Gather round grand-laddies for a yarn o’ the musical kind. Cauldron’s a-bubblin’ stew, record player’s a-spinnin’ and ghouls are a-hauntin’ (hope them kiddies appreciate swag!), so that rockin’, err, spookin’ time’s near and these ramblins’ will make yer wonder. See, in days of yore LPs spoke a track-by-track language, relaying unspoken undertones upon repeated frequency. Yep, it’s true, rockers heldfast to that venerable album concept, rarely surrenderin’ singles to the Billboard 100 or—
Don’t go gettin’ carried away, Grandma J.
Shhh! As I was sayin’, songs told stories and Oh! The stories they could tell. Still ‘member how that music made us smile—
O-kay! Grandma K, lift that needle. This jangle plays louder’n words. Listen closely, hear?
Now, the King went down to Georgia in summer ’67 to strike a career-revitalizin’ deal. But a quick soul swap off Route 666 left him shakin’ in blue suede shoes. See, he summoned the angel of death—who dressed real dark-like with the eyes of someone who killed a man just ‘cause, resembled Johnny Cash—with fiery chords from an Ouija-made Fender.
He darn fashioned that gui-tar from a hollowed Ouija board, kiddo. Seems awakening the devilish takes more’n three knocks.
There’s a price for messin’ with lower forces and this pompadour-ed man maxed his soul on a regretful promise. ‘Course, he’d be forced to fade on uppers and downers instead of classically burning-out, but would make-out in rock heaven, have a grand band called the Forever 27’s. All that man-child knew was where he was going, he might as well be God. Whole shebang was evil with an “s,” ask us.
King grieved the first death—one Jimi Hendrix, lost in 1970, only 27. He’d seen him at Monterey Pop, hell, excuse my language children, the sucker was journeyin’ there before Georgia tempted. Seemed drugs done Jimi in good. Truth told, Devil was all over that in the summer of love. Sitting in his Graceland room, he reckoned he’d been bitter that faithless deal-strikin’ day, a tad cocky even, but ‘twasn’t time for second-guessin’.
Jimi rode up on a suave lifter—whole contraption was wrapped wall-to-wall in purple velvet. Confused from the haze, he barely noticed his electric gleamed gold. But boy knew music was religion there—and was hella experienced.
Wasn’t a half-song later, ‘nother pearl got buried in blues. Janis Joplin lived like a scientific hypothesis; never realizin’ one failed experiment would make the last at 27. Her Big Mama voice took a piece of our King’s heart, and drugs—hallucinogens, heroin—took a piece of hers. A fool would’ve sensed a pattern, but he merely wondered if she’d voice his revival.
Janis rolled into holier things, Mercedes-Benz included. Jimi motioned her through and she, no crybaby, laughed, revealing a throat color ‘o liquid gold. “Forget the past,” he said. “Things ain’t what they used to be.”
Lookie here—music-makers at the door. Give’em Petty treats right quick.
Where were we, now? Right. King went to Vegas; musically died there, a has-been with adoring fans. A self-medicated year passed, his marriage crumbled. Soon learned another weary genius—a poet—had departed. Reeked of mystery, but addiction wasn’t secret. The lonely poet, he thought, a songwriter . . . permanently? And his age . . . did they deserve it, his forever friends?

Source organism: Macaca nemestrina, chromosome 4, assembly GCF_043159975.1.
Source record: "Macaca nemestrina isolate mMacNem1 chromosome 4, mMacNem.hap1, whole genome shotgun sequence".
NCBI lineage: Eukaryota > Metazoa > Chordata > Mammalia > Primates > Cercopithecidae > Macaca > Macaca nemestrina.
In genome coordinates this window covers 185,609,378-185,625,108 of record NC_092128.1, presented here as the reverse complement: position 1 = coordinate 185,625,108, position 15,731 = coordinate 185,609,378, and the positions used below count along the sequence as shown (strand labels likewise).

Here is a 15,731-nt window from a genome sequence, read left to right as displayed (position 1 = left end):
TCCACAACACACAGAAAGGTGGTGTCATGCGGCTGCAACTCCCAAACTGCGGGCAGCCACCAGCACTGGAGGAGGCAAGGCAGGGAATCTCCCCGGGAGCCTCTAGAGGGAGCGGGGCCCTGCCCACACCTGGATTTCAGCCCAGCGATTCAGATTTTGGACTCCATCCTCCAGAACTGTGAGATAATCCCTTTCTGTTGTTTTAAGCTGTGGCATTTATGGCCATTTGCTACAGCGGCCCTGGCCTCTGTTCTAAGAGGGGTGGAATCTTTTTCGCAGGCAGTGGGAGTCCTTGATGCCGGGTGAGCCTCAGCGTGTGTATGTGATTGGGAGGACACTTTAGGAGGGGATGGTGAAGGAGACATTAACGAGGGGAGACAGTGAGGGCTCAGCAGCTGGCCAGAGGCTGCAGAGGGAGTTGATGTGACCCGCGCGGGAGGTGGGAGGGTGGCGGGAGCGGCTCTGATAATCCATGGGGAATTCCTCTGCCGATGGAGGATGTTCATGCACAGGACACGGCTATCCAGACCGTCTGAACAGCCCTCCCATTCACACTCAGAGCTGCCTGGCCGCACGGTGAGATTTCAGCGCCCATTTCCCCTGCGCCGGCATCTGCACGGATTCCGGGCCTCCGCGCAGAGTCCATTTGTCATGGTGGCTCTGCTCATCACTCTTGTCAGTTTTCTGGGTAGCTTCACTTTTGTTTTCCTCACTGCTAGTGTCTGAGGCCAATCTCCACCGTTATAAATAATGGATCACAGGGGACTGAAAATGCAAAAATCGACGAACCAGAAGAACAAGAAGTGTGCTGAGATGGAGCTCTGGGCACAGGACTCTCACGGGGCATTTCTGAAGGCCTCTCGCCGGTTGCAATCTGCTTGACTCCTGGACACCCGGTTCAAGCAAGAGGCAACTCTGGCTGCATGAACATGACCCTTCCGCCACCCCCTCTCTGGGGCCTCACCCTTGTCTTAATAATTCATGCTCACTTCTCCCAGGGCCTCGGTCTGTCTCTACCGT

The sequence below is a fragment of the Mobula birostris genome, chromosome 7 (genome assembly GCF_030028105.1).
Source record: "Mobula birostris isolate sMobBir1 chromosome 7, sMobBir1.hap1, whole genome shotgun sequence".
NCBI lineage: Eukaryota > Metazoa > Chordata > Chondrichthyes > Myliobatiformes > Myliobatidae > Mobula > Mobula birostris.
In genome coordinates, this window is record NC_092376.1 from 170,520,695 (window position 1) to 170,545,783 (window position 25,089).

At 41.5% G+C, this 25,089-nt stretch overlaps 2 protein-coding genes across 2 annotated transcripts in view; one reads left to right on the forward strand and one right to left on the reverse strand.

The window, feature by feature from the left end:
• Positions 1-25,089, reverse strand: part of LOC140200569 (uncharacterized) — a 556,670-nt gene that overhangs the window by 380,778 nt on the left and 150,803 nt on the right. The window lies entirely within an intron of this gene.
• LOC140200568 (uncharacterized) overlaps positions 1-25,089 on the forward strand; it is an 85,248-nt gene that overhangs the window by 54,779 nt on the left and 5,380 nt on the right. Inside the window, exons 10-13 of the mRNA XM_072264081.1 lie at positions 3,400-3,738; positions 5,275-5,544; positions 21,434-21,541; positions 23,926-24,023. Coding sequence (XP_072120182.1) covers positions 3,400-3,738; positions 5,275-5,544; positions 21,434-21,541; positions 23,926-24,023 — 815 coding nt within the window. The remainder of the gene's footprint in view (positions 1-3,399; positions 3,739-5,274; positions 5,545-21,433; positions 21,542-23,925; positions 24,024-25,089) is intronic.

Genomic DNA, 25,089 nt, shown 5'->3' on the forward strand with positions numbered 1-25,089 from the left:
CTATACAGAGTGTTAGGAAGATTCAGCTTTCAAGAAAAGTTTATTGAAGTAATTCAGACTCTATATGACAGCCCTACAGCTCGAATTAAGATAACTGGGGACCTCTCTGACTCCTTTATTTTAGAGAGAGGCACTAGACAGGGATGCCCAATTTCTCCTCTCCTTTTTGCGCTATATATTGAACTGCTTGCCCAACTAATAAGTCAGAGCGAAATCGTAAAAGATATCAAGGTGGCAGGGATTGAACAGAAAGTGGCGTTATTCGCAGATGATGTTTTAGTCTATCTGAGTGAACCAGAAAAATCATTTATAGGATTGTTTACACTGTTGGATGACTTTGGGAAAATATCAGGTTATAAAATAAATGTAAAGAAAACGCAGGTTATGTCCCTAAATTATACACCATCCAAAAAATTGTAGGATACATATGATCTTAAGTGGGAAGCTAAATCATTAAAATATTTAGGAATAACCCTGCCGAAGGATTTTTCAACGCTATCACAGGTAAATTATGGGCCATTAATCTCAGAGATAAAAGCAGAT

Jim Morrison walked the line in lizard boots, cartin’ a notebook—havin’ just left some sorta porcelain throne, he hardly glimpsed gold-leafed pages. “Finally broke on through,” he heard, saw Janis and Jimi waitin’. The music done died and he half-expected Lester Bang’s laughter.
Six years shortly, yep, that ironical Devil, our King was borderline-obese, self-conscious and fadin’ fast. Had Vegas shows scheduled by dozens, but returned to Memphis, stopped in Georgia for a final countdown. O’course, his fame posthumously multiplied; look-alikes at every corner, today.
He showed in heaven pre-washed-out state—cat suit, scarves, everything. That grand band was there too. “I’ve been waiting for ton-” he began, but seein’ those golden players, misery overcame.
So they holed up in some sky-studio, practicin’ and waitin’. And even come time John Bonham arrived, forever 32, a drummer wasn’t the deal-breaker.
‘Round then, King was content; his band matched in heaven and he couldn’t bear to cause further upheaval on earth. But Hell boy’s known for tricks.
Still, our King began thinkin’ he’d won, Ouija-riffed sin into submission. He watched his former Graceland, sending Forever angels down that Georgia highway to lend inspiration in bouts of rockin’ despair. Gang even jumpstarted a ’90s revolution. But, just when grungy glory flamed, finely tuned prodigies began cavin’ domino-style. First ‘twas a loverocker, the Wood, then Kurt Cobain.
Kurt was 27, only meant one thing—destined an eternal Forever-er (they’d dropped the “27” years before). Died more tragically, this one did. Lucifer’d grown darker, if possible.
King wanted the best and he’d got the best, ‘course we’re left sufferin’.
Kurt and Pearl fronted that heaven band; became just as good as imagined. But on earth, rock was burnin’ bad.
Shannon Hoon and Layne Stayley went next. Then on, things turned off . . . like the player done now.
Oh, Elvis continues sending angels down that road—hailed “King’s Highway” nowadays—to brighten the industry, but Ryan Adams can’t be fixin’ everything and, as you children know, we’re itchin’ for musical salvation. Maybe someday we’ll traverse that highway fo’real babies, but for now, this is the end.